Editorials

Officials should abide by roundup of resolutions

For the good of the public, policy plans should stay on track

Whether they aspire to climb Mount Everest or give up gluten, we’re fine with whatever New Year’s resolutions our public officials, corporate honchos and miscellaneous VIPs set for their private lives. But where public policy is concerned, we believe we all have a stake in setting goals for 2012.

Here, then, in no particular order are some New Year’s resolutions we urge state and local movers and shakers to make and — more importantly — to keep:

1. Democrats and Republicans in Sacramento resolve to do right by all of their constituents — even those who can’t vote. For starters, they stop balancing the budget at the expense of schoolchildren, even if that means supporting a tax increase. (See resolution No. 2.)

2. Republican lawmakers, starting with our own Assemblyman Katcho Achadjian, promise to undertake a daily regimen of backbone strengthening exercises so they can stop caving in to Grover Norquist.

3. Elected leaders at every level of government resolve to roll back public pensions to affordable levels, even if it means angering labor unions.

4. PG&E and the Nuclear Regulatory Commission vow to take the lessons of Fukushima to heart and never again downplay the possibility of simultaneous disasters at Diablo Canyon.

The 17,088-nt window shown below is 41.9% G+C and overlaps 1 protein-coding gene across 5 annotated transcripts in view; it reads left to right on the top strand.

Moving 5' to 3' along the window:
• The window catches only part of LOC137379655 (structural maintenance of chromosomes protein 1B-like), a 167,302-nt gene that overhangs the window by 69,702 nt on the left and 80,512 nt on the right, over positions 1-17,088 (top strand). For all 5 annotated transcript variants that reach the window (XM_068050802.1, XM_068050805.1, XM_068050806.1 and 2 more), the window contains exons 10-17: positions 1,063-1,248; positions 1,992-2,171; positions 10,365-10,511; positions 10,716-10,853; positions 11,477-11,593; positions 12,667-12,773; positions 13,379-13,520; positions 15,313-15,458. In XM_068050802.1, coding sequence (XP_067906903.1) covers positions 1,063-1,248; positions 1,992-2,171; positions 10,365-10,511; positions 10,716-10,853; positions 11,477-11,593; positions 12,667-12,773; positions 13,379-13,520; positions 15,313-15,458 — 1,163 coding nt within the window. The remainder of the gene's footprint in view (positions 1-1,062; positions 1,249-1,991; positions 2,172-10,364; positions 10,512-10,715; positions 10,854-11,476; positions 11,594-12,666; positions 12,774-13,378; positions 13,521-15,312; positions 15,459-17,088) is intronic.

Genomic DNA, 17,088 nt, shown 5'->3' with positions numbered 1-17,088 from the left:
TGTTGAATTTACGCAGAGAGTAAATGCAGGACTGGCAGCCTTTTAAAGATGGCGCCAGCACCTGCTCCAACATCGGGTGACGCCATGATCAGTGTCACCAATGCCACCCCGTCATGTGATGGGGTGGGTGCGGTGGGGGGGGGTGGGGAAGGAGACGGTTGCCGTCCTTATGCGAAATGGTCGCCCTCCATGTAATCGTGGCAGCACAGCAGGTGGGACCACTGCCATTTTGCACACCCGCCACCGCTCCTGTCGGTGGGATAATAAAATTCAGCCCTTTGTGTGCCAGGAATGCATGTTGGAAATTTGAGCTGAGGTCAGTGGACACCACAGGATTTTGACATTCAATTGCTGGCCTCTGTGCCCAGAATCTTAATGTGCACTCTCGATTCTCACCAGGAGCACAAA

5. PG&E resolves to follow through on its commitment to deed Wild Cherry Canyon to State Parks, so the long-awaited expansion of Montaña de Oro State Park can move forward.

6. Opponents of state and county redistricting efforts resolve to get on with their lives and drop their lawsuits.

7. Advocates for the homeless — be they elected officials, churches, nonprofits or volunteers — resolve to work together to create a countywide safety net. For starters, no one should have to spend a frigid night out-of-doors, whether that person happens to be in Grover Beach, SLO or Shandon.

8. The board of directors of the Integrated Waste Management Authority resolves to stick with its decision to ban single-use plastic bags, despite intensive lobbying by plastic bag manufacturers.

9. The county Air Pollution Control District board vows to stay the course in requiring State Parks to limit the amount of dust blowing off the Oceano Dunes OHV area, despite intensive lobbying by off-roaders who see this as an assault on their “right” to tear up the dunes.

10. Candidates for local office promise to address all the issues — and not fixate on the plastic bag ban and/or the new dust rules for the Dunes. (Are you listening, Ed Waage?)

11. Senior Cal Poly administrators resolve to follow the lead of senior administrators in the city of San Luis Obispo and take a voluntary cut in pay, especially if the university plans to ask Poly students to vote on a fee increase. 12. Wal-Mart resolves to look at the bigger picture in Atascadero, and stops sniveling about paying for traffic improvements

13. South County Supervisor Paul Teixeira agrees to stop feuding with the South County Advisory Council and reinstate its budget for office expenses.

14. Golden State Water resolves to be abetter corporate citizen in 2012 and withdraws its exorbitant rate increase requests.

15. The SLO City Council vows to lighten up — starting with a repeal of the ban on visible garbage cans.

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